J DAWSON1, K L. CAMPBELL4, J C. CRAIG5, A TONG1,6, A TEIXEIRA-PINTO1,6, M A. BROWN7,8, H KIRSTEN6, M HOWELL6, R KHALID1,6, K SUD9,10,11, A THIAGALINGAM2,12, C K. CHOW12,13, V W. LEE1,2,10
1Centre For Kidney Research, The Children’s Hospital at Westmead, 2Westmead Clinical School, The University of Sydney, 3Department of Nutrition and Dietetics, St George Hospital, 4Healthcare Excellence and Innovation, Metro North Hospital and Health Service, 5College of Medicine and Public Health, Flinders University, 6Sydney School of Public Health, The University of Sydney, 7Department of Renal Medicine, St George Hospital, 8St George and Sutherland Clinical School, University of New South Wales, 9Department of Renal Medicine, Nepean Hospital, 10Department of Renal Medicine, Westmead Hospital, 11Nepean Clinical School, The University of Sydney, 12Department of Cardiology, Westmead Hospital, 13Westmead Applied Research Centre, Westmead Clinical School, The University of Sydney
Aim: To evaluate the feasibility of a mobile phone text message intervention to improve dietary behaviours in people receiving haemodialysis.
Background: Nutritional management is an important, but complex, component of haemodialysis treatment. Novel strategies are needed to improve patients’ dietary adherence and self-management.
Methods: We conducted a six-month, randomised controlled trial (2:1) in patients receiving maintenance haemodialysis. Intervention participants received three semi-tailored text messages per week for six months plus usual care. The control group received usual care. The primary outcome was a composite outcome to determine feasibility, using: recruitment rate, retention rate, adherence to renal dietary recommendations and acceptability. Secondary outcomes included a range of clinical outcomes. Trial registration – ACTRN12617001084370.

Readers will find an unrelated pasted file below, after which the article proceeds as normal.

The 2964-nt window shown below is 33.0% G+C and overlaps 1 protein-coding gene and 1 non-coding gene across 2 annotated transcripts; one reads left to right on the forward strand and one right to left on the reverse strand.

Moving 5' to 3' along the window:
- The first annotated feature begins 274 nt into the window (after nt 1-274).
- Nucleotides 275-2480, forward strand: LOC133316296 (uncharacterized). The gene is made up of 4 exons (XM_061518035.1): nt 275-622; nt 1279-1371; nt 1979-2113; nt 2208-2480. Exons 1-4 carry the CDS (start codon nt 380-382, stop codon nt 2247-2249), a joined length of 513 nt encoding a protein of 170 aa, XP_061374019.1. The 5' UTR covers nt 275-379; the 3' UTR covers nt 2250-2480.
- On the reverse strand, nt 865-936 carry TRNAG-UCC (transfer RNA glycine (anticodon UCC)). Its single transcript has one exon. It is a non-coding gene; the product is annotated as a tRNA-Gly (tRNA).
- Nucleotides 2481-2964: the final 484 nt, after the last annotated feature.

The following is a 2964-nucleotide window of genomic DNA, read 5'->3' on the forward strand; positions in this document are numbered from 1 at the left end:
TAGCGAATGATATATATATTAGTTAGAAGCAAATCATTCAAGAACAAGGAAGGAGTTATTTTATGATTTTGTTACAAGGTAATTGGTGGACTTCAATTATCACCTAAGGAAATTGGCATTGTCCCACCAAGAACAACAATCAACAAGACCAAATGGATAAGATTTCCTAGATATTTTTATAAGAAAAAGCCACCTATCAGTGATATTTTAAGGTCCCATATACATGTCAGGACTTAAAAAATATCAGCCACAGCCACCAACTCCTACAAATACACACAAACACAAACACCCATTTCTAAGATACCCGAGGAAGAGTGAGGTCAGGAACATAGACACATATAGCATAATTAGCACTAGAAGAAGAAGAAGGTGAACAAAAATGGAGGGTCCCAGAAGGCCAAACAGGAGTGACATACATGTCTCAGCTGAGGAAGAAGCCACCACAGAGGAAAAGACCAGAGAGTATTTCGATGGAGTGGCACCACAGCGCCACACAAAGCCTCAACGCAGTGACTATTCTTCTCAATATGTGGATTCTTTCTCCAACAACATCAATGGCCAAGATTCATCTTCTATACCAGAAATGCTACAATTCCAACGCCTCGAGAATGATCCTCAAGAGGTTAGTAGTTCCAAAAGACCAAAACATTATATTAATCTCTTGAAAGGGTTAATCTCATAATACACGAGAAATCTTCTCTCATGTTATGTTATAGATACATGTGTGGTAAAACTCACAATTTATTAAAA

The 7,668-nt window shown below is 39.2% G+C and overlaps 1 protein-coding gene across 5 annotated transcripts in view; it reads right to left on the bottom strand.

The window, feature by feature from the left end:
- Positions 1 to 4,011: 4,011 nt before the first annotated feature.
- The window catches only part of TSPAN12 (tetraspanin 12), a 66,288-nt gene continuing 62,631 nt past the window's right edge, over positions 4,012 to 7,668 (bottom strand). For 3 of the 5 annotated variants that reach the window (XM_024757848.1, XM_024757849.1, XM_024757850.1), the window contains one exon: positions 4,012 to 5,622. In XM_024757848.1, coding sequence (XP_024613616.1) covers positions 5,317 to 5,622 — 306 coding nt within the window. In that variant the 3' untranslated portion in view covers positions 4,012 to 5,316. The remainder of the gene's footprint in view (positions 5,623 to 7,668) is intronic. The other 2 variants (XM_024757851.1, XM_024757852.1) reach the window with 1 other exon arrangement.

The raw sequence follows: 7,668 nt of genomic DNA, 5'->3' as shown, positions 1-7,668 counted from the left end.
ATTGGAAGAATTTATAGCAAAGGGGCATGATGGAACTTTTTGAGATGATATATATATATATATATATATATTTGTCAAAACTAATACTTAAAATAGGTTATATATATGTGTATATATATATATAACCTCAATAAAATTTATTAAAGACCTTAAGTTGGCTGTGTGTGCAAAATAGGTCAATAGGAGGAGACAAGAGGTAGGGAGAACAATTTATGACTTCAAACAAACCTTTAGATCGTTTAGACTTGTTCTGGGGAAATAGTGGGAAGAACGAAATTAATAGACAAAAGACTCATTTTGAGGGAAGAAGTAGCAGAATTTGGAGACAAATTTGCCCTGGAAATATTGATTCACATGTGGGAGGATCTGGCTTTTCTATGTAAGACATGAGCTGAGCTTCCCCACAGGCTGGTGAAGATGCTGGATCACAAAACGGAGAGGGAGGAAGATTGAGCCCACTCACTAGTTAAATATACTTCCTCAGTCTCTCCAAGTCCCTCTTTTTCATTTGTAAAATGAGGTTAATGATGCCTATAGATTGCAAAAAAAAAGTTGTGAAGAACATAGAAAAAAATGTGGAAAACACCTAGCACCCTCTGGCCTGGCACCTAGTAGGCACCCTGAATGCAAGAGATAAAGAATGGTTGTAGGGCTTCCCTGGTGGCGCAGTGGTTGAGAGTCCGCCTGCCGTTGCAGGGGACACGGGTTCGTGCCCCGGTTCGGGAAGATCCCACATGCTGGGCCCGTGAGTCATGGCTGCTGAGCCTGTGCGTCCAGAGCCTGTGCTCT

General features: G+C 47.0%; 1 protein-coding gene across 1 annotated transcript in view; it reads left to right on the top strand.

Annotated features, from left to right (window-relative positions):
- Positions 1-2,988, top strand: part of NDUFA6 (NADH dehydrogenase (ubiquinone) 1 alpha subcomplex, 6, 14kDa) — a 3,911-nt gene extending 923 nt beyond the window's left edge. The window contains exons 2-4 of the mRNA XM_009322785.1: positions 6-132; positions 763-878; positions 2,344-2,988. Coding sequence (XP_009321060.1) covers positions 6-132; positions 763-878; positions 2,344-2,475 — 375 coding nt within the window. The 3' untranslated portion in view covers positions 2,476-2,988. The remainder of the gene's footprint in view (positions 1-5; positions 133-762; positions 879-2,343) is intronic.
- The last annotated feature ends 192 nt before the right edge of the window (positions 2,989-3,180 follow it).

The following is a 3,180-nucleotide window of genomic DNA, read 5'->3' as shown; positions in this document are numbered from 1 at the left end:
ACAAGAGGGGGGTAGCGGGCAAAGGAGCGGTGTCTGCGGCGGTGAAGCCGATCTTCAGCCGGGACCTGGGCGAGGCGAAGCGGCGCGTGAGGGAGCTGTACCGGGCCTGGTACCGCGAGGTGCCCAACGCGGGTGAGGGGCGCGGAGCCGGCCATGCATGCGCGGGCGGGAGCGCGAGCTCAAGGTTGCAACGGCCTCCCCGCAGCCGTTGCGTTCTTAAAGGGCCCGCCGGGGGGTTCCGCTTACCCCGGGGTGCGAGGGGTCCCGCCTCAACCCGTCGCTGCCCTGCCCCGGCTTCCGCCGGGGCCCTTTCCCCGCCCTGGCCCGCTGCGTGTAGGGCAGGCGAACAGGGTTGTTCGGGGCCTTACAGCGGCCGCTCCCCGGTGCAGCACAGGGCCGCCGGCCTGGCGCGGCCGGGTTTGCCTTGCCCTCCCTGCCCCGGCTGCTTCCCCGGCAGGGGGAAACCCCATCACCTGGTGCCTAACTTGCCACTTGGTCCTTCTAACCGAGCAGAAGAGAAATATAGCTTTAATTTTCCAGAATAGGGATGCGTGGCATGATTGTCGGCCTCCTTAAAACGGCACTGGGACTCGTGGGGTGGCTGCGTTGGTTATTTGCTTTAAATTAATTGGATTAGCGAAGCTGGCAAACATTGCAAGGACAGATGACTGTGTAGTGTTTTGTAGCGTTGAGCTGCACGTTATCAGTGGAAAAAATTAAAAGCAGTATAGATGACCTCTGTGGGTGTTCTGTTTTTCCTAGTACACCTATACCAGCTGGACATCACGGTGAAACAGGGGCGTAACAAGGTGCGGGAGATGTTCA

Results: 130 participants were recruited (87 intervention, 43 control) from six haemodialysis units in Sydney, Australia. 48% of eligible patients consented to participate and 114 participants (88%) completed the trial. Whilst there was no significant difference in adherence to dietary recommendations at 6 months (p=0.14), there were significant reductions in dietary intake of potassium (p=0.01), phosphorus (p=0.003), sodium (p=0.031) and protein (p=0.024) in intervention participants compared to control. Compared to control participants, intervention arm had a significant increase in the number of participants meeting IDWG guidelines (p=0.005), significant reduction in average IDWG (p=0.024) and significant reduction in the number of phosphate binders prescribed (p=0.03) at 6 months. There was no difference in serum electrolytes between the 2 arms at 6 months.
Conclusion: A mobile phone text message intervention targeting dietary behaviours in people on haemodialysis is feasible and has the potential to change dietary behaviours and improve clinical parameters. Future trials evaluating the impact on patient-centred and clinical outcomes is warranted.
Jess is a PhD candidate and renal dietitian with over 10 years clinical experience. Jess’s goal is to combine her clinical practice with innovative research in nutritional management to improve care and outcomes in people with chronic kidney disease. Jess’ PhD is evaluating the impact of eHealth interventions to improve dietary care in people with chronic kidney disease.